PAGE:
Call the office and ask why you haven’t heard from them yet.
If you actually call a publisher (or an agent) and demand to know why you haven’t heard back from anyone about your manuscript, this is like shooting yourself in a place that will cause you to have no chance of being published. Don’t do it.
Why this is a serious faux pas: it shows a complete lack of understanding for how the business works. It also displays a lack of respect for the incredibly overwhelming piles of work a publisher must do.
If you want to be blacklisted, call the publisher and bug them about your manuscript.
In the cover letter, brag about how great you are and how insanely stupid the publisher would be to not publish your brilliant, sure-to-be-a-blockbuster manuscript.
I’m not joking, actually. Several Readers have told me that this type of haughty email is something they’ve seen more than once. Speaking just for myself, there is nothing that would make me want to work with someone less than an immense ego display like that.
What gets you considered seriously.
Publishers (read: editors and readers), upon first looking at your submission’s cover letter, want to know that you can write and that you’re not crazy. That’s about it, in terms of how not to get deleted.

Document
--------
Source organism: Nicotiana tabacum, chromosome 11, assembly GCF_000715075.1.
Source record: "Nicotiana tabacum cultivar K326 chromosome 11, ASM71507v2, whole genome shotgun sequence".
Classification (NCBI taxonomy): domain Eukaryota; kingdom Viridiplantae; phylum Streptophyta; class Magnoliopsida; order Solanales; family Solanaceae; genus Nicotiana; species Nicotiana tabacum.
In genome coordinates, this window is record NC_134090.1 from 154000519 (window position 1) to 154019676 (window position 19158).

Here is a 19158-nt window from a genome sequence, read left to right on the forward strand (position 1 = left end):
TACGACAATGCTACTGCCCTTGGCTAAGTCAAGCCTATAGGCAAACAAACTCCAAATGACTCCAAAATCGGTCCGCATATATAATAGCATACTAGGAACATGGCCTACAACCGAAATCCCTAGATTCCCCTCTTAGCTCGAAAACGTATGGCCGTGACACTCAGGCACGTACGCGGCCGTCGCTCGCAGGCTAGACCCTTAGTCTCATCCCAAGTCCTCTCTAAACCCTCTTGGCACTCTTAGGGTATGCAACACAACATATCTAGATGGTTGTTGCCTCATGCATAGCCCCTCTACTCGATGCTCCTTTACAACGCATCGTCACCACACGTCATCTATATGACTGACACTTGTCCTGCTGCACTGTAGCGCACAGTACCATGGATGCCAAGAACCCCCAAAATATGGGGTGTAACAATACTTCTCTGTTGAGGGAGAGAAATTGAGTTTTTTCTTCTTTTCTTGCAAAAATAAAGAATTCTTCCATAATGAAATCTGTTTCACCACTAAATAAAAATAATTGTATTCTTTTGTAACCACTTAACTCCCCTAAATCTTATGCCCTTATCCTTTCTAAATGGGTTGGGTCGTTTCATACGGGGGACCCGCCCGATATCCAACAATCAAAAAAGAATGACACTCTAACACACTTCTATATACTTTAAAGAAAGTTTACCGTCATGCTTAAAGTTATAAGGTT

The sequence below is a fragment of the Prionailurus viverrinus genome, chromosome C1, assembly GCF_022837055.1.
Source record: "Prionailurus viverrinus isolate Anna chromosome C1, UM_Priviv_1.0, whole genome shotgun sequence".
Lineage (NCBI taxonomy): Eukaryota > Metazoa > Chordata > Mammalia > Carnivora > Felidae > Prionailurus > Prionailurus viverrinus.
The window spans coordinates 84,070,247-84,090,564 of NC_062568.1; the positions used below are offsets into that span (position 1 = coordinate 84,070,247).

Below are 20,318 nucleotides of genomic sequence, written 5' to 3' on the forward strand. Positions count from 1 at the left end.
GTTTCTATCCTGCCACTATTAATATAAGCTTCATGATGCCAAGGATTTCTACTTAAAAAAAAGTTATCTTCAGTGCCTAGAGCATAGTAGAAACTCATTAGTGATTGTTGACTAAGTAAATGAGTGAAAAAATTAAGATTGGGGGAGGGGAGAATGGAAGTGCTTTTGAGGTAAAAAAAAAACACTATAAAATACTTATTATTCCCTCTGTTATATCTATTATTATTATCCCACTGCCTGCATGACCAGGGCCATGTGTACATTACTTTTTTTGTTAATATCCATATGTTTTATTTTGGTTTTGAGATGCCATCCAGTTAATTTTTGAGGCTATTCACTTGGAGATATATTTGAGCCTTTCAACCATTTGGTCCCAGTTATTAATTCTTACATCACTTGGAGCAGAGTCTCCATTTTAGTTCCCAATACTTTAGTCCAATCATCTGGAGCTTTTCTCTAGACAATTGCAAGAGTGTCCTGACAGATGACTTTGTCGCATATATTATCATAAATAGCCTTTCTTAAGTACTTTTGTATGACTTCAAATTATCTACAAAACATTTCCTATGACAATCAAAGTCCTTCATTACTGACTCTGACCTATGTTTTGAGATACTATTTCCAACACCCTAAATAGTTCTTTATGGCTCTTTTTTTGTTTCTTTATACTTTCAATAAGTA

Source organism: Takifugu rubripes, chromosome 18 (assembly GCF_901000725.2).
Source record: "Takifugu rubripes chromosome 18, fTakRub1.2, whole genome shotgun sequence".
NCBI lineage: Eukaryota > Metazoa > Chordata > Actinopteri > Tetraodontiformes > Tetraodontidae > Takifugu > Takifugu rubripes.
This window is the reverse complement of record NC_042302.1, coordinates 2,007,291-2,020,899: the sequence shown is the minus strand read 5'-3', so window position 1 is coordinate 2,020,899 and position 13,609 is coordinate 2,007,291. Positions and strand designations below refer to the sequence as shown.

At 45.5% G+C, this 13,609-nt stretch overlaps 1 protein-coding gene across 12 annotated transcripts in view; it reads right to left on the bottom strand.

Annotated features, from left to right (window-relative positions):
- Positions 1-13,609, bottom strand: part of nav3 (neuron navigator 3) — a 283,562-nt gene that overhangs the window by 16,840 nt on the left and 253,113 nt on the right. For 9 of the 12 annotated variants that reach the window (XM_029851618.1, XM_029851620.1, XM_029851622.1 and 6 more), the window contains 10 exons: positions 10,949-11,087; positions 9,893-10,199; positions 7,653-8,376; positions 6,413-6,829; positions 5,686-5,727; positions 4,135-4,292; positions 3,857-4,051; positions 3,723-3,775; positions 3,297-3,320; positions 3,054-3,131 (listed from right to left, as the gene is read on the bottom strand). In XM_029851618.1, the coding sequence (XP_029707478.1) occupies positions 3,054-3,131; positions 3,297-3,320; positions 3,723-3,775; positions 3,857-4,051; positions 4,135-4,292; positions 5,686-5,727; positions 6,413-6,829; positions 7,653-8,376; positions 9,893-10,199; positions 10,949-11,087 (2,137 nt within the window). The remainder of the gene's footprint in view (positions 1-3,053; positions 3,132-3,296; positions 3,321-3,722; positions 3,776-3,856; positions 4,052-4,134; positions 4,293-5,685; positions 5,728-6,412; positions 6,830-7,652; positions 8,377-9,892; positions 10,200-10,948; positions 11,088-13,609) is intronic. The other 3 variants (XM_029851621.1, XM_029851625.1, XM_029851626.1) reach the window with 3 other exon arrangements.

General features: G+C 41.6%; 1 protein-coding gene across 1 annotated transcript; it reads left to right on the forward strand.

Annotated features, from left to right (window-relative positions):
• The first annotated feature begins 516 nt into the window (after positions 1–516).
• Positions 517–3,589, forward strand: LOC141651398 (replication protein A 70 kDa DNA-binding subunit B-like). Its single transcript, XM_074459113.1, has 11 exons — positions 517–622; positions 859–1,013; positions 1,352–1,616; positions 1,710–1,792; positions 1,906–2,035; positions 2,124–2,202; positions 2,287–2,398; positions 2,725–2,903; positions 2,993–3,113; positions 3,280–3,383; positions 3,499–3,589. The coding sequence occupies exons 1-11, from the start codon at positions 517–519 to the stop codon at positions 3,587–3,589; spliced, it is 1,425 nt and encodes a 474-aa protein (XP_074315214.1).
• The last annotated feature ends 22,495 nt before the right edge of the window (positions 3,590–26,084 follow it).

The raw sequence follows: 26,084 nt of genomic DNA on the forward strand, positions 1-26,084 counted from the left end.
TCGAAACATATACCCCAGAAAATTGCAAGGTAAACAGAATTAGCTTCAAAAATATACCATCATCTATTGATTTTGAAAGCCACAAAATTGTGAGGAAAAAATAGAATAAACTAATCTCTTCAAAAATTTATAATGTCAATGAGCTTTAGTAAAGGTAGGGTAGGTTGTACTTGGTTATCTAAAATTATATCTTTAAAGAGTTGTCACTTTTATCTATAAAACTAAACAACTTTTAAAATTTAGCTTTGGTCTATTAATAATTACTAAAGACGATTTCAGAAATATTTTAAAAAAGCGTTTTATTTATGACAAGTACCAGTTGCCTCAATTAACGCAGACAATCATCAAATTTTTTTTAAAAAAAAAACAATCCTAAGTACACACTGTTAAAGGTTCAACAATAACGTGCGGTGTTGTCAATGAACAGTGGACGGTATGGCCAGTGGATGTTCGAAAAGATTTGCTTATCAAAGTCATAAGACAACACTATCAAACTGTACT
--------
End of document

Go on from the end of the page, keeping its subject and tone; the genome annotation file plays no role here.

If you can also express in a compelling way who your protagonist is and what your story is about, you’ll just be good enough to get them to read a bit of your manuscript.
When your submittal is good enough that they read it to the end, they’ll think about asking for more (if it’s a novel, for example). They’ll read your complete manuscript. You probably won’t know exactly who is reading it.
That’s when you’ll hopefully hear back with great news: either that your manuscript is going to be published or that it’s maybe going to be published - once it’s cleared by either a VIP in the firm (sometimes the Owner) or a group of Acquisitions Editors (who then have a vote).
Don’t Sweat It (not too much, anyway)
Submitting a manuscript to a publisher isn’t unlike sending in a resume for a job. It’s very similar, really.
- You should respect the other person considering you for the job.
- Be sure what you send them is the proper format, the industry standard.
- You should know about the company where you want to work and have a clear understanding of where you can really add something of value to what they’re already doing.
Don’t be paralyzed by the closed door of a publishing company. That door has a handle, so just get a handle on it. Learn what you can about the publisher, be sure they really suit your book project, and go from there.
I’ll be delving into these next steps over the next several weeks. So if you’ve got questions about any of it, this is a good time to ask. What do you want to know about the publishing process or about submission expectations? Write below, let me know – or as ever, send me an email.
Keep creating, no matter what.